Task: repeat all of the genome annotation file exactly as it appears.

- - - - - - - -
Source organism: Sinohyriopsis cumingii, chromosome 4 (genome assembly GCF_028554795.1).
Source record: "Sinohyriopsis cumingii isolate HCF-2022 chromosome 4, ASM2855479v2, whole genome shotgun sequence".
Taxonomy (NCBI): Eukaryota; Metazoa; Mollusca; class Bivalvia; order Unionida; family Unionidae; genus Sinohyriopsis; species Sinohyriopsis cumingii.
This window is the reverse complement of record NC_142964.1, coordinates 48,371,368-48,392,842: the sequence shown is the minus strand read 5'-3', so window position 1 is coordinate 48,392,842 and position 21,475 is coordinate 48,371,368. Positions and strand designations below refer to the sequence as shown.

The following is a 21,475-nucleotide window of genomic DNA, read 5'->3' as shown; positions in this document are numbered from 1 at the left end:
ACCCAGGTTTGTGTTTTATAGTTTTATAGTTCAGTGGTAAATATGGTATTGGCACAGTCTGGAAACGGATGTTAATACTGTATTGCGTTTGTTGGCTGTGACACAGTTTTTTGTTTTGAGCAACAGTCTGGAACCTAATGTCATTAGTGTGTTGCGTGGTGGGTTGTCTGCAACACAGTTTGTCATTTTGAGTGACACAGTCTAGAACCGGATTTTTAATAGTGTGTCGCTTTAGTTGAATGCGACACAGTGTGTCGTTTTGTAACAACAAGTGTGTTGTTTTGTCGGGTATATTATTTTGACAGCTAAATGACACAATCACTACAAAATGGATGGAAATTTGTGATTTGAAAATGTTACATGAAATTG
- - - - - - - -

Source organism: Sinohyriopsis cumingii, chromosome 4 (genome assembly GCF_028554795.1).
Source record: "Sinohyriopsis cumingii isolate HCF-2022 chromosome 4, ASM2855479v2, whole genome shotgun sequence".
Taxonomy (NCBI): Eukaryota; Metazoa; Mollusca; class Bivalvia; order Unionida; family Unionidae; genus Sinohyriopsis; species Sinohyriopsis cumingii.
This window is the reverse complement of record NC_142964.1, coordinates 48,371,368-48,392,842: the sequence shown is the minus strand read 5'-3', so window position 1 is coordinate 48,392,842 and position 21,475 is coordinate 48,371,368. Positions and strand designations below refer to the sequence as shown.

The following is a 21,475-nucleotide window of genomic DNA, read 5'->3' as shown; positions in this document are numbered from 1 at the left end:
ACCCAGGTTTGTGTTTTATAGTTTTATAGTTCAGTGGTAAATATGGTATTGGCACAGTCTGGAAACGGATGTTAATACTGTATTGCGTTTGTTGGCTGTGACACAGTTTTTTGTTTTGAGCAACAGTCTGGAACCTAATGTCATTAGTGTGTTGCGTGGTGGGTTGTCTGCAACACAGTTTGTCATTTTGAGTGACACAGTCTAGAACCGGATTTTTAATAGTGTGTCGCTTTAGTTGAATGCGACACAGTGTGTCGTTTTGTAACAACAAGTGTGTTGTTTTGTCGGGTATATTATTTTGACAGCTAAATGACACAATCACTACAAAATGGATGGAAATTTGTGATTTGAAAATGTTACATGAAATTG